Michael Gove's House Of Cards: Former Education Secretary Becomes UK Equivalent Of Frank Underwood

Michael Gove has been removed as education secretary by David Cameron, in a dramatic cabinet reshuffle worthy of a HBO miniseries.

Somewhat unsurprisingly, House Of Cards references were flying around thick and fast Tuesday morning after it was announced Gove had been sacked from his previous post and moved to become the chief whip, charged with keeping Conservative MPs in line.

The move has been branded a demotion for Gove, who was less than popular with teachers. However with most of his education reforms in place, he may be more than happy to take on a bigger role in party strategy and election planning... Frank Underwood style.

As Underwood once remarked in the TV show: “Power is a lot like real estate. It’s all about location, location, location. The closer you are to the source, the higher your property value.”

David Cameron announced this morning that Gove would also have "an enhanced role in campaigning and doing broadcast media interviews" as the 2015 general election draws near.

In the original British 1990 series of House of Cards, Francis Urquhart is a Tory Chief Whip passed over for promotion, while in the US series, the newly elected Democratic President overlooks Chief Whip Francis ‘Frank’ Underwood for the job of Secretary of State.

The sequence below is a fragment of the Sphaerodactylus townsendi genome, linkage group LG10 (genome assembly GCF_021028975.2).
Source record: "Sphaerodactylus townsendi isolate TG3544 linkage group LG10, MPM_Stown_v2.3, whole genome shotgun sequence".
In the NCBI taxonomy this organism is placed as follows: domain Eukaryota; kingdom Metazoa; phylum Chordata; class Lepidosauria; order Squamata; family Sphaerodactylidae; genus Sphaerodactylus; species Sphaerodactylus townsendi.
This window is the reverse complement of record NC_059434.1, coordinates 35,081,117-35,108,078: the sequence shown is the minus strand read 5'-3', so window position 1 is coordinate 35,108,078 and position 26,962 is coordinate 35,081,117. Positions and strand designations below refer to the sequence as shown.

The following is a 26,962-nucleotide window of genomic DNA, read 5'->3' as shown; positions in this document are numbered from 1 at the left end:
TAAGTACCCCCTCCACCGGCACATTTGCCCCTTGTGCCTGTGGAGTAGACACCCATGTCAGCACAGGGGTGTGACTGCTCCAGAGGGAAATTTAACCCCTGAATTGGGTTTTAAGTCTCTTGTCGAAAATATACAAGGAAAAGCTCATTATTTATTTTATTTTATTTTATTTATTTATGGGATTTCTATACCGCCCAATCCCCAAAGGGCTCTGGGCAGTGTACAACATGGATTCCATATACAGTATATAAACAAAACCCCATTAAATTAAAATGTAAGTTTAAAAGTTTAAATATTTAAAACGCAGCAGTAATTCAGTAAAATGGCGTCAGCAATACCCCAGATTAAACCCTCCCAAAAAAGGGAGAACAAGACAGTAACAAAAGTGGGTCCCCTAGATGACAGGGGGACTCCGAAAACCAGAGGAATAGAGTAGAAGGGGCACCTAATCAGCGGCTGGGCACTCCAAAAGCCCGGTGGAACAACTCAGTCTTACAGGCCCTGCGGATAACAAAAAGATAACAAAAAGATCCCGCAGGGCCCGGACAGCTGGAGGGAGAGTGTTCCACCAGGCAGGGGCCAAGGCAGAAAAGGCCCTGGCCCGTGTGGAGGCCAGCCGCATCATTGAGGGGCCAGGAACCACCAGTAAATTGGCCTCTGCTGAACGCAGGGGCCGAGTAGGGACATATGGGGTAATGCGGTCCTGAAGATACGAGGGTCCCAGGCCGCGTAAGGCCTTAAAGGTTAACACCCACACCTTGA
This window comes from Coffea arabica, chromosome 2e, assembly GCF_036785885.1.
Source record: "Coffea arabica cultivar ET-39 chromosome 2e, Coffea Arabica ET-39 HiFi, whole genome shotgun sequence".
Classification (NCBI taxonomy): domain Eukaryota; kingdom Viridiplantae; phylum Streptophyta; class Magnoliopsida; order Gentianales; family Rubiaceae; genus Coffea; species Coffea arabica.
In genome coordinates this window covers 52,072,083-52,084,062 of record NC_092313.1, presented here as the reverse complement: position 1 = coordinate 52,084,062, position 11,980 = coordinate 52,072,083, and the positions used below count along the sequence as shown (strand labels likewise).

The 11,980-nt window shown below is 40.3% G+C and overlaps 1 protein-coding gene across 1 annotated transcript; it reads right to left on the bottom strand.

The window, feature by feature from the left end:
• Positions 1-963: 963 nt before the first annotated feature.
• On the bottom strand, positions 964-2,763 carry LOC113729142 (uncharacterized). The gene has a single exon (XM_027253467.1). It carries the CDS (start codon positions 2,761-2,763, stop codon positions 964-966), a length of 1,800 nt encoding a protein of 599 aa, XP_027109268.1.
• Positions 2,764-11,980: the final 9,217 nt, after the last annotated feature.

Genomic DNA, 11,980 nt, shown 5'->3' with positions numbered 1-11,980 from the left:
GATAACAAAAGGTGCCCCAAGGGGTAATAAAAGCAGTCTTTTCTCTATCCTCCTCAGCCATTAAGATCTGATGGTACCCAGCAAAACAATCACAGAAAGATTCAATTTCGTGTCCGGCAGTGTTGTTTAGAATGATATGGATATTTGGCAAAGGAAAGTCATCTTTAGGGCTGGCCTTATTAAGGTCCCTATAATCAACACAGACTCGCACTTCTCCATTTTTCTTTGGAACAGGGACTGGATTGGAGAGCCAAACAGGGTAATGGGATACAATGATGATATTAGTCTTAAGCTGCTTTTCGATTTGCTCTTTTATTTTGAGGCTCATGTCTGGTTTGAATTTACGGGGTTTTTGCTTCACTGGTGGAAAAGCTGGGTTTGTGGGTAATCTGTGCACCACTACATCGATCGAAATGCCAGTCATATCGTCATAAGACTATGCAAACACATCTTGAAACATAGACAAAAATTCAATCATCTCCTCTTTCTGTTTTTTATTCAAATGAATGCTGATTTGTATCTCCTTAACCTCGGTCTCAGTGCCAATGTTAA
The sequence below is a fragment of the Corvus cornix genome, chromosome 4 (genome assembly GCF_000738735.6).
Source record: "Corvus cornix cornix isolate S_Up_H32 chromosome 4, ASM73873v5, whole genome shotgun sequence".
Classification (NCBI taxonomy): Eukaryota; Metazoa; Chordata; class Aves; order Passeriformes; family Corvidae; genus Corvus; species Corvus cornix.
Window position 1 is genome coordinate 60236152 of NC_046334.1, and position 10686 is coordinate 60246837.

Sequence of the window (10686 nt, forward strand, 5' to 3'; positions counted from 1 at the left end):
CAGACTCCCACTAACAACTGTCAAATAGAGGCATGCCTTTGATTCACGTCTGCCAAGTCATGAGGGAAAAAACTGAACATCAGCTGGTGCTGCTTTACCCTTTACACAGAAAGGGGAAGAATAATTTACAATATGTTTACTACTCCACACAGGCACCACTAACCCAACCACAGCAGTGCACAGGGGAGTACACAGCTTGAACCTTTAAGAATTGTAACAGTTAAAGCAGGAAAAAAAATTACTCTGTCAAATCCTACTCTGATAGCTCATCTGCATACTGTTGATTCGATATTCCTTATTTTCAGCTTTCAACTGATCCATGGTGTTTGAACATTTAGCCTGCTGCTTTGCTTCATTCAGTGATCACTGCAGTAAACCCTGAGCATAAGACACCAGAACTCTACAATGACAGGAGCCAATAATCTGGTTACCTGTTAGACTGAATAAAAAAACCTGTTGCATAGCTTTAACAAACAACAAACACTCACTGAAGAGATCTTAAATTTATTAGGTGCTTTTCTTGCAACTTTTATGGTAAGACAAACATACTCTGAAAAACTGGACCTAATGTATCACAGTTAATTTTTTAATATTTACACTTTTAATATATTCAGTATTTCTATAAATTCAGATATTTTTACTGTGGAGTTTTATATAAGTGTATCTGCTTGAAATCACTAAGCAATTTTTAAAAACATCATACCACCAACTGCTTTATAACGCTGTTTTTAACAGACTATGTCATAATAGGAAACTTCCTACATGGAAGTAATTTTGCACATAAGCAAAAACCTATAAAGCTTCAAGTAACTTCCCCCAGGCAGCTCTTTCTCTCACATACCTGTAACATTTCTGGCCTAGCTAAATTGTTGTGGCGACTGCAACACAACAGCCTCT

The gloriously vicious men set out to get revenge and unseat their respective leaders, manipulating friends and foe alike and destroying anyone who stands in their way with a wry grin and a stab in the back.

Mild-mannered Gove, however, does not quite radiate the same twisted Machiavellian malevolence so successfully achieved by Ian Richardson or Kevin Spacey - ruthless, vengeful politicians who employ blackmail and murder to advance their pursuit of power.

But let us not forget the words uttered in Spacey's smooth-as-caramel South Carolina drawl: “For those of us climbing to the top of the food chain, there can be no mercy. There is but one rule: hunt or be hunted.”

Or, as Francis Urquhart remarks: "Grind them under your heels like cigar butts."

Many took to Twitter to speculate whether the former education secretary may now be plotting a power-grab from the heart of government. The conclusion - unlikely.

As the Prime Minister shapes up to fight for a Conservative majority in next year's general election, treasury minister Nicky Morgan, 41, is set to replace Gove as one of a number of women and younger MPs being promoted by Cameron in a bid to counter perceptions that his Cabinet is too "male, pale and stale".

Women are expected to be among the winners in the reshuffle. Liz Truss has also been appointed environment secretary, replacing Owen Paterson.

Philip Hammond is the new foreign secretary, replacing Hague who takes Andrew Lansley's job as leader of the Commons. The former Tory leader will also stand down from parliament in 2015.

Michael Fallon has been appointed defence secretary, to replace Hammond.

Hague said taking on the role as leader of the Commons meant he would "finish in politics as I began – speaking in Parliament and campaigning among the voters".

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